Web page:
Mayberry has been sharing some of his defensive wisdom with Hurdle this spring. "I like Clint, I really do," says Mayberry. "First is a tough position. I don't think I'm hurting myself by helping him because I have confidence in my own ability. I think I can hold on to the position by not trying for the long ball every time and concentrating on raising my average. Last year I was thinking home run as soon as I left the on-deck circle."
If Hurdle does not make it at first base, he could take over in left field, where the Royals would prefer an everyday player with Hurdle's type of power instead of incumbents Tom Poquette and Joe Zdeb, who platooned in left last year. Poquette and Zdeb both hit over .290, but they also had only two home runs each. And Poquette and Zdeb have another Royal rookie to worry about—Centerfielder Willie Wilson. If Wilson, who hit .281 and stole 74 bases at Omaha last season, beats out veteran Amos Otis for the job in center, Otis may well become the starting leftfielder. Also given a good chance of making the club are two more rookies, Shortstop U. L. Washington, who would serve as a reserve infielder, and Pitcher Rich Gale.
This kind of competition pleases General Manager Burke because he prefers to promote players from inside the organization rather than to load up in the reentry draft, the route division rivals Texas and California have taken. "It looks like some of our veterans are going to have to bite the dust," says Burke.
Hurdle came to the attention of the Royals through a stroke of geographic good fortune. He grew up in Merritt Island, Fla., near the Cocoa home of the Royals' minor league pitching instructor, Bill Fischer. Fischer watched Hurdle play high school ball in the spring and pitched batting practice to him during the winter. "By the time Clint was 17," Fischer says, "he was hitting the ball over the fence and into the drainage ditch. I quit working out with him more out of fear than anything else. I was afraid I might get killed."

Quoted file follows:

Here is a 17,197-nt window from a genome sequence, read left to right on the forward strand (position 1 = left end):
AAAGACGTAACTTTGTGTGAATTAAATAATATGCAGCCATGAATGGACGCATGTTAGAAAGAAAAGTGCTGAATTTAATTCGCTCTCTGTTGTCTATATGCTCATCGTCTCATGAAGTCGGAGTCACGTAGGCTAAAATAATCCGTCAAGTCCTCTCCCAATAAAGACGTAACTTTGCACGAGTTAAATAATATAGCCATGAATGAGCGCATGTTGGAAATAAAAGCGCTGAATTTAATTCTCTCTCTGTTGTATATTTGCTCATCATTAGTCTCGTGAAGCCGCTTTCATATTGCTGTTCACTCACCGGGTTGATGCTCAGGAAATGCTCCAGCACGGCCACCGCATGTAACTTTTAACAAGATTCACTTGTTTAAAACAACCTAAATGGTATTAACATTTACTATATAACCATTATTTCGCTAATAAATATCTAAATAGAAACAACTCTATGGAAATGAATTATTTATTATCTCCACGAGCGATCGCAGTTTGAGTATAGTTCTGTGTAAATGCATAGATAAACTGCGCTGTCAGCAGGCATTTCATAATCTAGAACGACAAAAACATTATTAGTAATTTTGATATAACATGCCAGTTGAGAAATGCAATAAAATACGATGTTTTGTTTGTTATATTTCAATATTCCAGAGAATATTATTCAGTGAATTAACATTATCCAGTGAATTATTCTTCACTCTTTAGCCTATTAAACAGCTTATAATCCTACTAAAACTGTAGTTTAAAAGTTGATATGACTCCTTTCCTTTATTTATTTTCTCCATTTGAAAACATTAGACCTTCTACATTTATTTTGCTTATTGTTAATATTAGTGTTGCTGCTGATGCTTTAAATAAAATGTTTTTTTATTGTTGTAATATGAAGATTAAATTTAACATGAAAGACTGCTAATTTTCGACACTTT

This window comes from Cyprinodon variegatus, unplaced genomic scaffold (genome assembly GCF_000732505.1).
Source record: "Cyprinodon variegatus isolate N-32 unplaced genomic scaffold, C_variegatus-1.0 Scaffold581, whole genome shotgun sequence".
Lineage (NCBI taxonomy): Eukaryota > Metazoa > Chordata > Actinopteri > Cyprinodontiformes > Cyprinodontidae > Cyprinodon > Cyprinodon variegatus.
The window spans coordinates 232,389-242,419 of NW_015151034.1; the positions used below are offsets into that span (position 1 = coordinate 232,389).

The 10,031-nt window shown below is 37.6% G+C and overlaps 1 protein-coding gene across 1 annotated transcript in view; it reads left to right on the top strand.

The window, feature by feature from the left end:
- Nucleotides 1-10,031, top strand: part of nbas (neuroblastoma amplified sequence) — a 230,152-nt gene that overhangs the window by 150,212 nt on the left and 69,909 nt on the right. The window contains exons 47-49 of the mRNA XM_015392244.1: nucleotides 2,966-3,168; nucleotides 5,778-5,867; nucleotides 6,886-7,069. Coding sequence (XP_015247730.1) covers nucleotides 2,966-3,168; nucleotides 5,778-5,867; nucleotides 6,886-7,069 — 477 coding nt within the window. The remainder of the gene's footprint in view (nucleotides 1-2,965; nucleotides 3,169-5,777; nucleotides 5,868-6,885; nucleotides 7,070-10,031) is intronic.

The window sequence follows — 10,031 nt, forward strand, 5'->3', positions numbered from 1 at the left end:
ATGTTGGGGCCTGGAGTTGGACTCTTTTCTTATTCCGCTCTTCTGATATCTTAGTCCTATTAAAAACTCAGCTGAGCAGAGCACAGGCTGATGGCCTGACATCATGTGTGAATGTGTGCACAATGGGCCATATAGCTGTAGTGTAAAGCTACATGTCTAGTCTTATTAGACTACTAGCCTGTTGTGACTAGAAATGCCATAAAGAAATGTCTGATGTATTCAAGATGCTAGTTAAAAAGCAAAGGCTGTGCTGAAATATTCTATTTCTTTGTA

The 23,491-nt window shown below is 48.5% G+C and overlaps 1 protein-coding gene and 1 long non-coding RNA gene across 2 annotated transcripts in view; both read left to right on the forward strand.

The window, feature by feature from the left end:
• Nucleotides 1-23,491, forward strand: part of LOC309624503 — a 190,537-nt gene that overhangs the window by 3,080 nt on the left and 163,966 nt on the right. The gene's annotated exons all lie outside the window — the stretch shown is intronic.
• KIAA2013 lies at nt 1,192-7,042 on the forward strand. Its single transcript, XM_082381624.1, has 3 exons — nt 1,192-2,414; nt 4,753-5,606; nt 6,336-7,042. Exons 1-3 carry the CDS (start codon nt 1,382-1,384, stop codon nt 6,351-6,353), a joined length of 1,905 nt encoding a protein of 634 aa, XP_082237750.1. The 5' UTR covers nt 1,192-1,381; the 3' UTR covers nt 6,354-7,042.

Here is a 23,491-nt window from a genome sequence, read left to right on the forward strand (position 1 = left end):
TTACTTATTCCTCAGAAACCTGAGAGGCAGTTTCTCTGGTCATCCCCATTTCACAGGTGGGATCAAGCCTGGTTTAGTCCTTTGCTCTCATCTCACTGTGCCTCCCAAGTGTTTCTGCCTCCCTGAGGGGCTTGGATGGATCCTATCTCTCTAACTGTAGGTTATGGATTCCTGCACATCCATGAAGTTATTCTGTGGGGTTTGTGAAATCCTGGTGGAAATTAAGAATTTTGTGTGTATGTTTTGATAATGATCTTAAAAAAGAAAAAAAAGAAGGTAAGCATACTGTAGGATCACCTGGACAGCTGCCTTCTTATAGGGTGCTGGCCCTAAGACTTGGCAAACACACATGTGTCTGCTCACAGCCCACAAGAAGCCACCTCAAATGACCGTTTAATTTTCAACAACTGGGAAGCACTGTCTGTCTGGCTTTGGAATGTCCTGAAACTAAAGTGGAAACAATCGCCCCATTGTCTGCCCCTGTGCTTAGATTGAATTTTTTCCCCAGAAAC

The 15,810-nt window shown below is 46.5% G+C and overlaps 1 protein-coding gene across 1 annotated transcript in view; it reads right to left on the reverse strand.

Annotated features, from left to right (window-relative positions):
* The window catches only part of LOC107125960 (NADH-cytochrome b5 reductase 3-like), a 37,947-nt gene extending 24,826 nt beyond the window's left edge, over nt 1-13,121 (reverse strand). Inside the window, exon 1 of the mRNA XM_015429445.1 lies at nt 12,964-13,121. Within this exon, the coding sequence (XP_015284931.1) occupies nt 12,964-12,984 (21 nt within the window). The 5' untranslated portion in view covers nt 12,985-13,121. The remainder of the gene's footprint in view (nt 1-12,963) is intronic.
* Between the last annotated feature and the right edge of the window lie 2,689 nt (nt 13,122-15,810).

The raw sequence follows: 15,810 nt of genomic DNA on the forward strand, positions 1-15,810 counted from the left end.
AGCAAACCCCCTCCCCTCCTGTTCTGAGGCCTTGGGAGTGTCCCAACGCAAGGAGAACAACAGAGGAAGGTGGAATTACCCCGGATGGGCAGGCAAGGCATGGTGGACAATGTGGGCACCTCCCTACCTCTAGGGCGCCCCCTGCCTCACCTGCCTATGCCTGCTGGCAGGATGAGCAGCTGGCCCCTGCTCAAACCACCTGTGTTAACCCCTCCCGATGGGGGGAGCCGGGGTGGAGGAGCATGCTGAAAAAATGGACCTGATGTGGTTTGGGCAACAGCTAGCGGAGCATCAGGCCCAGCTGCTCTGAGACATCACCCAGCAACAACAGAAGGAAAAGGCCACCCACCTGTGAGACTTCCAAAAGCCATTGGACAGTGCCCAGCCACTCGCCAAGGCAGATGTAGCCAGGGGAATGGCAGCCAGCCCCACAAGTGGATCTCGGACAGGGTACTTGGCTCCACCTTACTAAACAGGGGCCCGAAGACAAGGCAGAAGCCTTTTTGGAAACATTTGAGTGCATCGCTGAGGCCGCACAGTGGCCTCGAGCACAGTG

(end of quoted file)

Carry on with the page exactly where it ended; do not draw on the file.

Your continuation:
Fischer showed less compassion for the pitchers in the American League, and in the spring of 1975 he recommended that Kansas City draft Hurdle. The Royals wanted another opinion, so they brought Hurdle to their minor league complex in Sarasota to take batting practice under Lau's watchful eye. "From the time he took his first swing there was no doubt in my mind," Lau says. Adds Fischer, "It was the greatest exhibition you ever saw."
The Royals made Hurdle the ninth pick of the first round and signed him for a reported $50,000 bonus. The big loser was the University of Miami, which had signed Hurdle, an All-State quarterback, to a grant-in-aid.
Hurdle rapidly rose through the Royals' minor league system. At Sarasota, he made the Gulf Coast League all-star team. He almost met his Waterloo at Waterloo, Iowa, where he hit only .180 in the first half of the season, but he surged to .235 and was named prospect of the year in the Class A Midwest League. Because of a stipulation in his contract, Hurdle was invited to Kansas City's training camp last spring even though the club had already ticketed him for Double-A at Jacksonville. "Wait a minute," Hurdle said. "How about seeing what I do here first?"